Synopses & Reviews
This revolutionary guide is not only the first to look at how typography in design creates a call to action, but it also explores type and image as language. Stop, Think, Go, Do is packed with arresting imagery from around the world that influences human behavior. Page after page, you’ll find innovative messages that advocate, advise caution, educate, entertain, express, inform, play, and transform.
About the Author
For 33 years, Steven Heller
was an art director at the New York Times
, originally on the OpEd Page, and for almost 30 of those years with the New York Times Book Review
. Currently, he is co-chair of the MFA Designer as Author Department, Special Consultant to the President of SVA for New Programs, and writes the Visuals column for the New York Times Book Review
. He was the recipient of the Smithsonian Cooper-Hewitt, National Design Museum's 2011 Design Mind Award. He writes frequently for Metropolis
and other design magazines, and is author, co-author, and editor of over 100 books on design and popular culture. He also writes The Daily Heller blog (imprint.printmag.com/daily-heller). He lives in New York City. Visit him online at www.hellerbooks.com.
Mirko Ilic is founder of Mirko Ilic Corp., in New York City. He has received medals from Society of Illustrators, Society of Publication Designers, Art Directors Club, I.D. Magazine, and Society of Newspaper Design. Ilic is co-author of The Anatomy of Design with Steven Heller and co-author of The Design of Dissent with Milton Glaser. http://www.mirkoilic.com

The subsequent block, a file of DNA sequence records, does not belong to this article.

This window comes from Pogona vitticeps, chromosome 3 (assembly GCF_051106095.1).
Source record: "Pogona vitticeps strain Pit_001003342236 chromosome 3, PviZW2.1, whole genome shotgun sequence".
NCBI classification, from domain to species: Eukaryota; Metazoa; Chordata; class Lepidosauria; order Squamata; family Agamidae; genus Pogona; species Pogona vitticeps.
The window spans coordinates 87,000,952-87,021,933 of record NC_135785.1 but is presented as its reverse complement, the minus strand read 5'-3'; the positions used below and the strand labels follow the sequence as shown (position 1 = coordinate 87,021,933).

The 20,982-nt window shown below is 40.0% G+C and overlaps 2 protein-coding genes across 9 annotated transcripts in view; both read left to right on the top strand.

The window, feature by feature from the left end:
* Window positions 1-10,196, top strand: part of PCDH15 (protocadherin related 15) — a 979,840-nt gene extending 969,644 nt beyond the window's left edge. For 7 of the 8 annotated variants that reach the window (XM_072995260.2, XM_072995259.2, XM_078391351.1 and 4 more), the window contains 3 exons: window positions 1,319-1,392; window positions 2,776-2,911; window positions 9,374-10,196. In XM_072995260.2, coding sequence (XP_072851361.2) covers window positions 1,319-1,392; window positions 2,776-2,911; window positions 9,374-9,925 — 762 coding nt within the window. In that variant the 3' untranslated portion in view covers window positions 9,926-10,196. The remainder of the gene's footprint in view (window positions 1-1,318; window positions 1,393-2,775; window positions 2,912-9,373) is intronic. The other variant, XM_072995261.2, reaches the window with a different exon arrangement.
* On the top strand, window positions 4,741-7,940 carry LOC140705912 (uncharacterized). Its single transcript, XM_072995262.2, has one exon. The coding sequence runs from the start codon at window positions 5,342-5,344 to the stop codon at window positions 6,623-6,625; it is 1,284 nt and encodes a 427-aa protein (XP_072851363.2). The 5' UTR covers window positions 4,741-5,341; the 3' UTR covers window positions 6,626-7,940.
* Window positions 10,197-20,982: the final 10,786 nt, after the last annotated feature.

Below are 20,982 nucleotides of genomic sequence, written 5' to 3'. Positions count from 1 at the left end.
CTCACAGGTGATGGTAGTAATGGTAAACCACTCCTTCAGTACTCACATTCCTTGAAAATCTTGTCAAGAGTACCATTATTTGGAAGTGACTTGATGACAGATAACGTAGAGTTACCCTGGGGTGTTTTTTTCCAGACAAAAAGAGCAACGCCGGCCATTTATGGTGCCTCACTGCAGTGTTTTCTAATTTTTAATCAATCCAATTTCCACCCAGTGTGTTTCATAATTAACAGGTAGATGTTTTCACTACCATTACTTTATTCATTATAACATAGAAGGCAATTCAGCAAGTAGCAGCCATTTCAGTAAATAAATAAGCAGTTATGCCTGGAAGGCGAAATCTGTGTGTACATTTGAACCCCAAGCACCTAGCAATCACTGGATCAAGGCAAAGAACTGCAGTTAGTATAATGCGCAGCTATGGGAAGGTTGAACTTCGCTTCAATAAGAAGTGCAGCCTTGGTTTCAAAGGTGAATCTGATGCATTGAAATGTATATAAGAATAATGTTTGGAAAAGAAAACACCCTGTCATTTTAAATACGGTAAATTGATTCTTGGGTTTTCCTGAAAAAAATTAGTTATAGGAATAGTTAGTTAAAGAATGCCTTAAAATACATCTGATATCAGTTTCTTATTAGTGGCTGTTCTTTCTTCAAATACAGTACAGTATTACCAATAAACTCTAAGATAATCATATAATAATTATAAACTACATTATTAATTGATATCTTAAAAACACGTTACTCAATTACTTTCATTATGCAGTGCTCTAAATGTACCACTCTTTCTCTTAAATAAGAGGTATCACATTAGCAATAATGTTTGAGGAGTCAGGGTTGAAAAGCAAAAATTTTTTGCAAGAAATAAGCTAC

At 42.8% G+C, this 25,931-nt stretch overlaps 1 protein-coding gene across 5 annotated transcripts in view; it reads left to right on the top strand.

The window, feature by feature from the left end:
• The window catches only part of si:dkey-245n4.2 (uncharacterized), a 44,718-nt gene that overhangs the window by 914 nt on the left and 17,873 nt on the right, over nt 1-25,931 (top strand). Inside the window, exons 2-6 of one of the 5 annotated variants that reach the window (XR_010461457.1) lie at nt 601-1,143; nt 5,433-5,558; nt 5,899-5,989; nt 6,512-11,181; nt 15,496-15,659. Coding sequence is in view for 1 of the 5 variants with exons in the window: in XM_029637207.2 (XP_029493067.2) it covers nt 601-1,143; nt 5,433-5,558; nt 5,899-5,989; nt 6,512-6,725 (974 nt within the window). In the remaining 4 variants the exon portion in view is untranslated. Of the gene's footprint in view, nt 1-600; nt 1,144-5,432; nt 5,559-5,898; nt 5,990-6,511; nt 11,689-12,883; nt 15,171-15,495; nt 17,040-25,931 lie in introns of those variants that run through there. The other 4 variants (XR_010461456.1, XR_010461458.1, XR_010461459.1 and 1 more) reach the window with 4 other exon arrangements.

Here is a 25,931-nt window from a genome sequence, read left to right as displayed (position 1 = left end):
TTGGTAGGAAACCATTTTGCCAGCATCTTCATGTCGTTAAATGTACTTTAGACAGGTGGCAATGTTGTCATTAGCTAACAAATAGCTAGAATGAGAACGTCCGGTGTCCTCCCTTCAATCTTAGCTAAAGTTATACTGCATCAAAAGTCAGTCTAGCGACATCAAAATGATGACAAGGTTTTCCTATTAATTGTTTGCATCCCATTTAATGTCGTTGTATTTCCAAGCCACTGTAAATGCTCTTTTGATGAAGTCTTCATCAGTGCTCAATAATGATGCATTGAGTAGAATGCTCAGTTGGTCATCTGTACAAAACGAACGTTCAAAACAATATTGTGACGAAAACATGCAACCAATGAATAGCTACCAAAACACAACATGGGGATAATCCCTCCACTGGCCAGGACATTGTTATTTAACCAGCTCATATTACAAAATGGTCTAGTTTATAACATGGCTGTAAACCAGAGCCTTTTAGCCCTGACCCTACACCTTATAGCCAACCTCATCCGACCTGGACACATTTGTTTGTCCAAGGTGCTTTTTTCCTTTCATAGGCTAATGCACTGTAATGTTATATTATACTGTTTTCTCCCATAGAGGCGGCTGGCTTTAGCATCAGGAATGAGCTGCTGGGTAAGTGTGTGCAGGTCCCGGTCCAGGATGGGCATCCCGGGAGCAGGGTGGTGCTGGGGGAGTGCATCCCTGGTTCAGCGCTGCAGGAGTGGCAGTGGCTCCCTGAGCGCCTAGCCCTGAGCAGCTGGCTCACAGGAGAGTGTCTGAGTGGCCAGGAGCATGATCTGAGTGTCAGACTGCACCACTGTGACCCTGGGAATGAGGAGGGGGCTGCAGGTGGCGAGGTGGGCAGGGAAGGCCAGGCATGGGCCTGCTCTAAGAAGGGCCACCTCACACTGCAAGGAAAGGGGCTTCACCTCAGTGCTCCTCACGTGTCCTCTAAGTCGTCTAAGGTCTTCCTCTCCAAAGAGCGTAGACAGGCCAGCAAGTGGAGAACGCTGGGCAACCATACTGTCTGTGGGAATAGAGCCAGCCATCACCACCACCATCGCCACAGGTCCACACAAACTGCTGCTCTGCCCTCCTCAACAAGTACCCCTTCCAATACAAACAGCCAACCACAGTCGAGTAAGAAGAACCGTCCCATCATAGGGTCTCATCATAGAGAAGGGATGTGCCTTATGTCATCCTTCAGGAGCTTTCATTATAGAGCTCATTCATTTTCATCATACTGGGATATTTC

Table of Contents
Introduction: Stop, Go, Read This!
Chapter 1: Inform – Graphic design focuses our eyes and mind on what is already instinctively hardwired.
Chapter 2: Advocate – The language of advocacy has a common goal: alter behavior and act upon instincts, whatever the outcome may be.
Chapter 3: Play – Play adds dimension to design, enabling the viewer to have more active participation in it.
Chapter 4: Caution – Cautionary messages force the receiver to go somewhere or do something to avoid dangerous consequences.
Chapter 5: Entertain – Much graphic design cannot afford neutrality; it must grab attention in crowded environments.
Chapter 6: Express – A manifesto should be a declaration of war against complacency. At the very least it should trigger thinking.
Chapter 7: Educate – Graphic design arguably is itself a grand portal to the process of education.
Chapter 8: Transform – Transformation is not more than making the real abstract and vice versa. It is about taking something familiar and making it serendipitous.
About the Authors